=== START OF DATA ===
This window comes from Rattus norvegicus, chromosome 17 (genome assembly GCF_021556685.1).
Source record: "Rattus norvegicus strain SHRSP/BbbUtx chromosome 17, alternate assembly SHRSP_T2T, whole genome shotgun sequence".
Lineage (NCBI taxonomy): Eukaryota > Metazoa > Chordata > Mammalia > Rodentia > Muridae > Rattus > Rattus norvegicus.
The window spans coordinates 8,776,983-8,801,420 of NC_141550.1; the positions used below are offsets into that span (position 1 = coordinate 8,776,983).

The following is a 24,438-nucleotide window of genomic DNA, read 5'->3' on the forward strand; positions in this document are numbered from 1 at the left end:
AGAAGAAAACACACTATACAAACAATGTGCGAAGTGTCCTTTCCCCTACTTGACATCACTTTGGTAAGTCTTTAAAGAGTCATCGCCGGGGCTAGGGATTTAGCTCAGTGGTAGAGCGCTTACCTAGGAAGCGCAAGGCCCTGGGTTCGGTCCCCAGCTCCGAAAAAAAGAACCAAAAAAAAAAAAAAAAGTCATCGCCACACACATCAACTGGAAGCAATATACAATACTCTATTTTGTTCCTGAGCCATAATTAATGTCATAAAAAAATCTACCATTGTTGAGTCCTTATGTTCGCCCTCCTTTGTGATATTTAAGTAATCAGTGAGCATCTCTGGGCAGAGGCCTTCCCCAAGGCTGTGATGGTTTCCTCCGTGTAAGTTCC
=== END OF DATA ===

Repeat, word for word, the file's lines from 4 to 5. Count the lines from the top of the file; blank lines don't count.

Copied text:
The window spans coordinates 8,776,983-8,801,420 of NC_141550.1; the positions used below are offsets into that span (position 1 = coordinate 8,776,983).

The following is a 24,438-nucleotide window of genomic DNA, read 5'->3' on the forward strand; positions in this document are numbered from 1 at the left end: